The Pitfalls of Cloud-Washed VDI and How It Affects MSP's Bottom Line Thinkstock

The Pitfalls of Cloud-Washed VDI and How It Affects MSP's Bottom Line

Everywhere you look, IT solutions are migrating to the cloud. 

Everywhere you look, IT solutions are migrating to the cloud. Gartner predicts that in 5 years, on-premise workloads will decrease from 80% to just 40%. With the acceleration of public, private, and hybrid cloud implementations, organizations large and small are eager to take advantage of the cloud’s scalable and flexible potential. If you’re a service provider, this is a great opportunity to leverage the cloud to drive better experiences for your customers.

Cloud Washing

However, you should also be aware that simply tagging products as “cloud” is no substitute for truly cloud-native solutions. There is a trend among certain service providers to offer “cloud-washed” products — that is, products that are being rebranded and falsely marketed as “cloud” solutions. Many IT service providers will utilize cloud washing to piggyback off the popularity of the cloud buzzword. This can be done because in truth, the term “cloud computing” is quite broad, and can be used to describe any service that involves delivery over the Internet.

This is a big challenge for IT because ultimately you won’t be able to deliver to your customers the superior experience afforded by actual cloud-native solutions. While many cloud-washed solutions have some degree of cloud integration, the reality is their designs aren’t designed for multi-tenancy and self-service to support a truly cloud-native solution. Instead, service providers create a workaround by modifying and adapting their products to run on virtual machines.

Cloud-washed VDI

It’s easy to understand why a reseller might cloud wash VDI. In order to redesign an on-premise VDI solution from the ground up and create a truly cloud-native, multi-tenant solution, it would require a great deal of time, resources and a whole new set of design skills. Most service providers don’t want to spend the time or money. Thus, they take the easy way out: create a short-term “cloud” solution by hosting one instance of their software for each customer.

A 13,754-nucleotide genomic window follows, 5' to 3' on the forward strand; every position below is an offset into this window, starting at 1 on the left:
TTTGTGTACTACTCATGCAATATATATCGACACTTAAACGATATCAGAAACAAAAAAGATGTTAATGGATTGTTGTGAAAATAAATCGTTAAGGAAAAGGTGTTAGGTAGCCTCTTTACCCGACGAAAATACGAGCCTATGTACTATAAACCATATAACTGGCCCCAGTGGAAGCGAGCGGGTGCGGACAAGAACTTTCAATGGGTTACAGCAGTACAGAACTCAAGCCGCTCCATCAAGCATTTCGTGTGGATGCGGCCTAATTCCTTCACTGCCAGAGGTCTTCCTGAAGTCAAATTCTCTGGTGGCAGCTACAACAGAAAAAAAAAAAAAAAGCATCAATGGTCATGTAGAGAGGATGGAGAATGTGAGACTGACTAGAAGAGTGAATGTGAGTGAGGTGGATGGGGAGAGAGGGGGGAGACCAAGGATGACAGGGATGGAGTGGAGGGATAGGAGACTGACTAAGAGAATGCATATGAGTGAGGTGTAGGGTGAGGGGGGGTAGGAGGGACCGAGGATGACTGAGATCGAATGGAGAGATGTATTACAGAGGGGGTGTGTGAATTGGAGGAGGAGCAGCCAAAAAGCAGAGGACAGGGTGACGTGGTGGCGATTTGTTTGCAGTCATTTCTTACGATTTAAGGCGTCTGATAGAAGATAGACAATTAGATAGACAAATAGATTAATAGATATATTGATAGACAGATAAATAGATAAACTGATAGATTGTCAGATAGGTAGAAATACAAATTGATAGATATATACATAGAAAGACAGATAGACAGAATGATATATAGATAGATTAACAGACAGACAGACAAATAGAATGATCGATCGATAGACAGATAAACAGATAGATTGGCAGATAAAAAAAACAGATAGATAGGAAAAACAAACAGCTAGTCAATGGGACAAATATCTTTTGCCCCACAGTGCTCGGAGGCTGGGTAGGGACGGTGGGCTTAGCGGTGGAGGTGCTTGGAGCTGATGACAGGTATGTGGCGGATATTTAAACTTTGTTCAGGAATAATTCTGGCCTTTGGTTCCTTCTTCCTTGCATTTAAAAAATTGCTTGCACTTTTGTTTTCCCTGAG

So what’s wrong with this, you might ask? Well, the implementation of such a solution presents problems. Essentially, the architecture of a single tenant solution is copied and pasted over and over and over again, in an attempt to resemble multi-tenancy. This means that each time you get a new customer, you’d be setting up a new tenant, adding capacity for scaling the instance, updating it, and troubleshooting it as necessary.


The operational complexity of cloud-washed VDI presents a number of serious issues. How do you update servers and databases for each individual tenant? How do you push updates to your clients, and to in-desktop components? How do you troubleshoot problems across all of your tenants? How do you add new users or use cases (such as video)? And these are just the service provider’s backend issues! We aren’t even discussing how IT departments and end-users ultimately suffer from slower system performance.